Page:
Someone Else’s Raw Deal
East Ramapo, New York is a town with an education battle and a story that seems more fit for cable television than for teachers and classrooms.
Located an hour north of New York City, East Ramapo is home to a large Hasidic community--ultra-Orthodox Jewish Americans who send their children to private religious schools but support public schools with property taxes.
In the late nineties, nearly two-thirds of students in this school district attended private yeshivas, Orthodox religious schools, but these schools couldn’t receive government funds, even for things like special education. The Hasidic community reacted. In 2005, they gained a majority on the school board and began making drastic cuts to property taxes and the government-run (public) school budget. This pattern has continued for a decade, despite vocal opposition from public school advocates, and it has created deep rifts in the East Ramapo community.
We were transfixed as we listened to the drama unfold on a This American Life podcast. It was the second Saturday morning of the Community Institute for Education’s, equipping session and our facilitator introduced the clip as a case study in reductionism. Reductionism, from what I gathered, is misunderstanding a complex situation by reducing it to a small piece, typically the piece that affects you the most. When combined with power (like majority control of the school board), reductionism can lead to injustice.
It was easy to identify reductionism in the East Ramapo story. Members of the Hasidic community had been reduced to taxpayers, and eventually the entire public school system was reduced to a financial liability. Perhaps most significantly, the children of the district were reduced to “our children” and “their children.” Parents with children at government-run (public) schools fought for restoration of funding and programs for their schools; Orthodox leaders fought for the interests of their own community. Everyone wanted their piece of the pie, and injustice prospered.
“What would justice have looked like in this situation?” our facilitator asked, and for a moment everyone was stumped. “Think about this,” she tried again, “if justice is giving things their due, then how could all the pieces been given their due?”
We began tentatively, then picked up steam. What if religious commitment had been given its due? What if the school board had figured out a way to honor the the Hasidic desire to meet the needs of their students in particular ways? What if programs in the government-run schools had been given their due? Could the Hasidic community have shared power with the parents with children at the government-run (public) schools, advocating for a “fair share” that didn’t come completely at the expense of the government-run schools?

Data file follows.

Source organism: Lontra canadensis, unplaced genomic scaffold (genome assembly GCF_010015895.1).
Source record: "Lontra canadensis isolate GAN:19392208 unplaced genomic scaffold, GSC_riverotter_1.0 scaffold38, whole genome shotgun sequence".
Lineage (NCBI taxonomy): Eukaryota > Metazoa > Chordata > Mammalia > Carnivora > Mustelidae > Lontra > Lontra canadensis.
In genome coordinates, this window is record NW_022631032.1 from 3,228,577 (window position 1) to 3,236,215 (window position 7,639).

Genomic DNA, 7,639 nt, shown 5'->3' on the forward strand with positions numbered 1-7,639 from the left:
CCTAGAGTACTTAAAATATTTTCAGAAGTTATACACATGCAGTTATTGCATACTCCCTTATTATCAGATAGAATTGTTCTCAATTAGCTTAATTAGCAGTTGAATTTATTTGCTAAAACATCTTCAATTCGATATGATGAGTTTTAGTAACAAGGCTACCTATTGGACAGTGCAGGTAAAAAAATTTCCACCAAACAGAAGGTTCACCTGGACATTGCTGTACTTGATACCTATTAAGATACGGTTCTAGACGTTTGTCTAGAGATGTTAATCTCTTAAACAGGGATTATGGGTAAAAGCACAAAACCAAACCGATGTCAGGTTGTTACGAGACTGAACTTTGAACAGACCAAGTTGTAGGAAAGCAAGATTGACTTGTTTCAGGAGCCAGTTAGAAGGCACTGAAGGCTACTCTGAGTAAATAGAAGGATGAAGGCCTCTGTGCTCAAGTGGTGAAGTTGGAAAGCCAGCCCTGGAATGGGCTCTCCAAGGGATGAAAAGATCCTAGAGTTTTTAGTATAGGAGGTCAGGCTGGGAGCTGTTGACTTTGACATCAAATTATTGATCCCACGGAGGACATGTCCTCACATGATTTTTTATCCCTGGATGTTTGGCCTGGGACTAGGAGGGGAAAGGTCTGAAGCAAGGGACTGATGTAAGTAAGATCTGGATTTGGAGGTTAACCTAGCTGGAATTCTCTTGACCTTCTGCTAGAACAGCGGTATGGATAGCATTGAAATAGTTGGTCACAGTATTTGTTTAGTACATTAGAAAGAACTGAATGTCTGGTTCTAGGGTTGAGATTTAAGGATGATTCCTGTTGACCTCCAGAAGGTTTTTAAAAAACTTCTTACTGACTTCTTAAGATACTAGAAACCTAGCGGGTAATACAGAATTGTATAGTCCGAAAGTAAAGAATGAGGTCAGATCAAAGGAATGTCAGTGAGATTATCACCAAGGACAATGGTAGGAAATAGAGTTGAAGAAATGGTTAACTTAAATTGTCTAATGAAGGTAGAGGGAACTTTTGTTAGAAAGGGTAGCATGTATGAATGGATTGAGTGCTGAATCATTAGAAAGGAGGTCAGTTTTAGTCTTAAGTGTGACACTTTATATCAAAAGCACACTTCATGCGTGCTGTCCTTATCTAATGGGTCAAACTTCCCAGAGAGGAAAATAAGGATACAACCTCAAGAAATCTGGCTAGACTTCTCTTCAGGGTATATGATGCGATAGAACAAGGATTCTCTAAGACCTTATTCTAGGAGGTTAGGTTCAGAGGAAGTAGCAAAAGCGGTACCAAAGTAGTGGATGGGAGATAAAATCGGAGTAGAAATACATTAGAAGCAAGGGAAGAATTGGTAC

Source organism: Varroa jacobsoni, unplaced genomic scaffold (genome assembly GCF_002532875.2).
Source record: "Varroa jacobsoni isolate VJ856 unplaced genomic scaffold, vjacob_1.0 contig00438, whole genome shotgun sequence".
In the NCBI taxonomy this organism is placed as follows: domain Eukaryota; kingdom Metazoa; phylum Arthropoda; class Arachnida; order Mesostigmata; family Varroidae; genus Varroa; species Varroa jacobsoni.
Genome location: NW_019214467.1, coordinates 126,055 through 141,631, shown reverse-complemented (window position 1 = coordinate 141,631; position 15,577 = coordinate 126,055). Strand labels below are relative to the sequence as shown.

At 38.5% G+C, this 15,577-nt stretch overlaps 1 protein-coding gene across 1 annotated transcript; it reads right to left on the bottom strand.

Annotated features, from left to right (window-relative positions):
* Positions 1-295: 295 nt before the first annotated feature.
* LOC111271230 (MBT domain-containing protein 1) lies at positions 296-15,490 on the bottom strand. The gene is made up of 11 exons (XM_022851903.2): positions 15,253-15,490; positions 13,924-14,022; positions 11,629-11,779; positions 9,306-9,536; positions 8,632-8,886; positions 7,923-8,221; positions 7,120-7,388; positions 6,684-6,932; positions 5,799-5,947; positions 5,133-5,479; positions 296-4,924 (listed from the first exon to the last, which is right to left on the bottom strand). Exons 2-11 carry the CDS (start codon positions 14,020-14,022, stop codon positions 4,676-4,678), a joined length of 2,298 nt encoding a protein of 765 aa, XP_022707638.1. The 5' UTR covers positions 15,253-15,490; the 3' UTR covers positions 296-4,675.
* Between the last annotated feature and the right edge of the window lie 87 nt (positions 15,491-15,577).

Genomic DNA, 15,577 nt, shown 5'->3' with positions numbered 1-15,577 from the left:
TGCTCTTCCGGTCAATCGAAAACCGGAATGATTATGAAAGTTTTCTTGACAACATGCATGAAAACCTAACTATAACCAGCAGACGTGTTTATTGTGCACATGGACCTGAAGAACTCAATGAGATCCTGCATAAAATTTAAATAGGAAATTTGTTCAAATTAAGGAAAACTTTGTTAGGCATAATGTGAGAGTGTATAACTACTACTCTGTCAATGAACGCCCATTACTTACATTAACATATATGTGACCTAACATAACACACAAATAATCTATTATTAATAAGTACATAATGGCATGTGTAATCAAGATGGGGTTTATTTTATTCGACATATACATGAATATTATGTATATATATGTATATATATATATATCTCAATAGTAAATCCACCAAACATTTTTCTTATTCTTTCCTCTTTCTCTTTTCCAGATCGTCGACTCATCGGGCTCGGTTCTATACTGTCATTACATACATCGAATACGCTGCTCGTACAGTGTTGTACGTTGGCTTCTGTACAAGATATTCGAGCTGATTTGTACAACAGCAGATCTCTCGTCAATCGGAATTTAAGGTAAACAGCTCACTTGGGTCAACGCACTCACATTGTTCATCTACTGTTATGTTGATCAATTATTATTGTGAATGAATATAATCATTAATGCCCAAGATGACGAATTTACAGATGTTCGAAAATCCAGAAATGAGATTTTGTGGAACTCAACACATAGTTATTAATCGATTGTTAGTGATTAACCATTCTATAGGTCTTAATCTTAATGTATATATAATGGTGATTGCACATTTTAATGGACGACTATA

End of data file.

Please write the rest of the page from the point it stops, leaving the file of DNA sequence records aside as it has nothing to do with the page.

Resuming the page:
“Justice is never about one thing,” someone said, “It’s about drilling down into an issue, and acknowledging every piece.” “Yes,” someone else added, “and it’s also coming to care about a raw deal that isn’t your raw deal.” Another participant nodded, “The question is: Are the people in power going to pursue justice when they don’t have to?”
And with this question ringing in our heads, together we thought about how we might avoid reductionism and pursue justice in the education issues we care about most.
- Choose an educational issue that you care about. Write it in the middle of a piece of paper, and then surround it with every ‘part’ or ‘piece’ that you can brainstorm. Consider all the people, places, institutions, and systems that impact and are affected by ‘your’ issue.
- (For example, you could pick “Kindergarten class size,” and surround it with phrases like: individual attention for kids, teacher burnout, union contracts, classroom culture, ability of teachers to connect with parents, state laws about teacher-student ratios, district funding, allocation of funds, number of physical classrooms in the building, etc.)
- Are there any aspects of this issue that you’ve never considered before? What would it look like to give every piece its due?
About the Institute's Resident Writer
The Institute is excited to be able to share these stories with you, courtesy of one of our participants, Jennifer Pelling. Jennifer is a freelance writer based in Pittsburgh, Pennsylvania. She and her husband have two daughters--one in second grade at an independent Christian school, and one in first grade at a local government-run school. This arrangement has given her a greater appreciation--and endless questions--about the benefits and drawbacks of diverse types of schooling.